North Carolina Democrat opposing GOP's Thom Tillis sparks BBQ-vs.-grilling controversy with tweet

BBQ in the time of coronavirus

Michael Showers is the Executive Chef at High West Distillery in Park City, Utah and delivers advice on how to barbecue and stay connected during the coronavirus pandemic. Showers reveals his top tips and biggest mistakes to avoid while barbecuing.

A U.S. Senate candidate in North Carolina sparked a controversy of sorts this week with a tweet in which he appeared to conflate barbecuing with grilling, an apparent no-no in the Tar Heel state.

"There's nothing better than BBQ—except for winning this Senate seat, of course,” Democrat Cal Cunningham tweeted Monday — along with a photo of himself in front of a backyard grill. He also appeared to be selling campaign aprons saying "Ambassador for North Carolina BBQ."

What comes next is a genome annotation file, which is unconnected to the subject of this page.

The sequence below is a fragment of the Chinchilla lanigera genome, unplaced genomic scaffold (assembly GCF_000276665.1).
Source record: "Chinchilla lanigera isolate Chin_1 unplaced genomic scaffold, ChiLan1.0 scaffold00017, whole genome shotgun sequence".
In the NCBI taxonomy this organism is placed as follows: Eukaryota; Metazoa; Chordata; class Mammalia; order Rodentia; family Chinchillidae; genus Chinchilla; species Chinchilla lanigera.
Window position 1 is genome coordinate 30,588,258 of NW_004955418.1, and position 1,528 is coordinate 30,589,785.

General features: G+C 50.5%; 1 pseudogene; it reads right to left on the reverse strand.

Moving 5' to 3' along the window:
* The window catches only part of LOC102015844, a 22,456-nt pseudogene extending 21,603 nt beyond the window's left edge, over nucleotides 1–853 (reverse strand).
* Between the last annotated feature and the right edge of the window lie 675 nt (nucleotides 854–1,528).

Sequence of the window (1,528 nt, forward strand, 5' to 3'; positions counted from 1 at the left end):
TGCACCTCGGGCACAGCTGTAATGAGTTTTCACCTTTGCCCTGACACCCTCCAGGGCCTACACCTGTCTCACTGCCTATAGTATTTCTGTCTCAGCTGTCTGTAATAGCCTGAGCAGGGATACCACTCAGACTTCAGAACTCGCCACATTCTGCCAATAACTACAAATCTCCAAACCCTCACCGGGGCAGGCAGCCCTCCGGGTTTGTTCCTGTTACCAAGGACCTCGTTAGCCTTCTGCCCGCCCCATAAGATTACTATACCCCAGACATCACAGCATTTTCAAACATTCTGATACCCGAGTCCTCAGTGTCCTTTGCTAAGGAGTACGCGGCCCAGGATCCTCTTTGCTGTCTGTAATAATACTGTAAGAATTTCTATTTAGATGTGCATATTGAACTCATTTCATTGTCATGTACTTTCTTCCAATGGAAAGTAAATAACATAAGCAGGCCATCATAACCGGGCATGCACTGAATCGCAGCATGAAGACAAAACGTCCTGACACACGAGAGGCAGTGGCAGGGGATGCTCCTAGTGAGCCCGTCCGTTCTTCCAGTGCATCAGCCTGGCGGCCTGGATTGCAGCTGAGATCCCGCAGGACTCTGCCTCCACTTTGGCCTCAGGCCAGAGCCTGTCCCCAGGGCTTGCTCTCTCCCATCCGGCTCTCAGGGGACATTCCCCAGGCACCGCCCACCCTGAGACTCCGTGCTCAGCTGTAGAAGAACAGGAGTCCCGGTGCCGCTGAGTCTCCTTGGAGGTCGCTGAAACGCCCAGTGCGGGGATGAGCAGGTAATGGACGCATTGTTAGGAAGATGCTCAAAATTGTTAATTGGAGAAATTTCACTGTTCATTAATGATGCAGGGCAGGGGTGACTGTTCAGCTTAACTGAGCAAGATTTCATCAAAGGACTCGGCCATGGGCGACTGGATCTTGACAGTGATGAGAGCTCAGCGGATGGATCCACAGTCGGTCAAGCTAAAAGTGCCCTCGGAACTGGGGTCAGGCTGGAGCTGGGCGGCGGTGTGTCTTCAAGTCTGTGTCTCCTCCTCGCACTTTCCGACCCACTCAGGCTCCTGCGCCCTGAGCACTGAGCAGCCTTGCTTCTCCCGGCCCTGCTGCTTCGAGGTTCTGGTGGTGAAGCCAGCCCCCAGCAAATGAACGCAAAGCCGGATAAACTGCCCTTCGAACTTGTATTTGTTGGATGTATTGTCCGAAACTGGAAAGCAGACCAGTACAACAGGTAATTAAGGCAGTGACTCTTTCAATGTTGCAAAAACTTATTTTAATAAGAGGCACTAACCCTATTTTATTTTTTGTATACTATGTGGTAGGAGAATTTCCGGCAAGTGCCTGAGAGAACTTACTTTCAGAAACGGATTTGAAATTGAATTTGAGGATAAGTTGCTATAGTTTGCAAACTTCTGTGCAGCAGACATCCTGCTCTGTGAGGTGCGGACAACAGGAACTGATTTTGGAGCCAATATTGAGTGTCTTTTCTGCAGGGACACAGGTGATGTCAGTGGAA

Cunnigham is running against Republican incumbent U.S. Sen. Thom Tillis, who has held the seat since January 2015.

One Twitter critic wrote, “Fun fact: Carolina bbq means whole hog. You’re grilling bro. Not even close to the same thing."

“He’s grilling over gas? Is there time to get my absentee ballot back?” another joked.

Even the media was thrown into a tizzy over the food faux pas.

Incumbent U.S. Sen. Thom Tillis, a Republican, left, faces a challenge from Democrat Cal Cunningham.

“Sir. Respectfully, unless there is a hog hiding in that gas grill, the only BBQ in this photo is written on your apron. #blasphemy,” Associated Press political reporter Meg Kinnard tweeted.

The North Carolina Republican Party also called the tweet a "scandal."

Cunningham, 47, a North Carolina native, told the News & Observer in Raleigh that “No self-respecting son of Lexington would ever” mix up barbecuing and grilling. He said the burger and hotdog buns were just for show to help sell the aprons.

“I’ve probably been eating Lexington barbecue since before I had teeth,” he told the News & Observer. “Barbecue is a deep part of our culture. … North Carolina barbecue is something I love very much.”

It could take days to find out if the fallout from BBQ-gate has any effect on the polls.

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